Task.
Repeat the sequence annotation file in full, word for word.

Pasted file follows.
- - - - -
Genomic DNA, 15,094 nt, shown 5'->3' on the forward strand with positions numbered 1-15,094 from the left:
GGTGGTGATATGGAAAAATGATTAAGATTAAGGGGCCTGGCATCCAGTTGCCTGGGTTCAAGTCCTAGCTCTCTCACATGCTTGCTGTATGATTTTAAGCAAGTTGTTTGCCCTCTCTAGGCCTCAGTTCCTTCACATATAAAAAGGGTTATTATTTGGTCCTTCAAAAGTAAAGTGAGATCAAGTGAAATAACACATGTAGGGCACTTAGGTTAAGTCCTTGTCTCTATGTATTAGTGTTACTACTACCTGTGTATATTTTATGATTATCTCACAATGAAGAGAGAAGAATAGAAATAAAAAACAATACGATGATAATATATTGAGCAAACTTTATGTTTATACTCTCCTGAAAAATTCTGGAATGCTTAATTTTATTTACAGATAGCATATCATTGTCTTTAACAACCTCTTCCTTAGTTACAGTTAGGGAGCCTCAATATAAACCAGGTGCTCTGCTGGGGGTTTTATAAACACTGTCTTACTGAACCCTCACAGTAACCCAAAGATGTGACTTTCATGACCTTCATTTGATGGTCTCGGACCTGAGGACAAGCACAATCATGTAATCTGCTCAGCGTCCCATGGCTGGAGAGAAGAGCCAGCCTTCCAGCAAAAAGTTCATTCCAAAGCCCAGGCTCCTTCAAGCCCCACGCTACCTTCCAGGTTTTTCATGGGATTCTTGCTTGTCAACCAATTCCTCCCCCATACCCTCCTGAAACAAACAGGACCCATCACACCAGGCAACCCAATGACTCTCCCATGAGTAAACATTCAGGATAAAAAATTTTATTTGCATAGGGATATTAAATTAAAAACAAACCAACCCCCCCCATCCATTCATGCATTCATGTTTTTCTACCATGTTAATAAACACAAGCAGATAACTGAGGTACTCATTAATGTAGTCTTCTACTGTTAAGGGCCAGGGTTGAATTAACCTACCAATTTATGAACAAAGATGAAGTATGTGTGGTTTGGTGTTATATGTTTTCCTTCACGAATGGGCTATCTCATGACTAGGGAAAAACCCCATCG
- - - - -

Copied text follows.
Genomic DNA, 15,094 nt, shown 5'->3' on the forward strand with positions numbered 1-15,094 from the left:
GGTGGTGATATGGAAAAATGATTAAGATTAAGGGGCCTGGCATCCAGTTGCCTGGGTTCAAGTCCTAGCTCTCTCACATGCTTGCTGTATGATTTTAAGCAAGTTGTTTGCCCTCTCTAGGCCTCAGTTCCTTCACATATAAAAAGGGTTATTATTTGGTCCTTCAAAAGTAAAGTGAGATCAAGTGAAATAACACATGTAGGGCACTTAGGTTAAGTCCTTGTCTCTATGTATTAGTGTTACTACTACCTGTGTATATTTTATGATTATCTCACAATGAAGAGAGAAGAATAGAAATAAAAAACAATACGATGATAATATATTGAGCAAACTTTATGTTTATACTCTCCTGAAAAATTCTGGAATGCTTAATTTTATTTACAGATAGCATATCATTGTCTTTAACAACCTCTTCCTTAGTTACAGTTAGGGAGCCTCAATATAAACCAGGTGCTCTGCTGGGGGTTTTATAAACACTGTCTTACTGAACCCTCACAGTAACCCAAAGATGTGACTTTCATGACCTTCATTTGATGGTCTCGGACCTGAGGACAAGCACAATCATGTAATCTGCTCAGCGTCCCATGGCTGGAGAGAAGAGCCAGCCTTCCAGCAAAAAGTTCATTCCAAAGCCCAGGCTCCTTCAAGCCCCACGCTACCTTCCAGGTTTTTCATGGGATTCTTGCTTGTCAACCAATTCCTCCCCCATACCCTCCTGAAACAAACAGGACCCATCACACCAGGCAACCCAATGACTCTCCCATGAGTAAACATTCAGGATAAAAAATTTTATTTGCATAGGGATATTAAATTAAAAACAAACCAACCCCCCCCATCCATTCATGCATTCATGTTTTTCTACCATGTTAATAAACACAAGCAGATAACTGAGGTACTCATTAATGTAGTCTTCTACTGTTAAGGGCCAGGGTTGAATTAACCTACCAATTTATGAACAAAGATGAAGTATGTGTGGTTTGGTGTTATATGTTTTCCTTCACGAATGGGCTATCTCATGACTAGGGAAAAACCCCATCG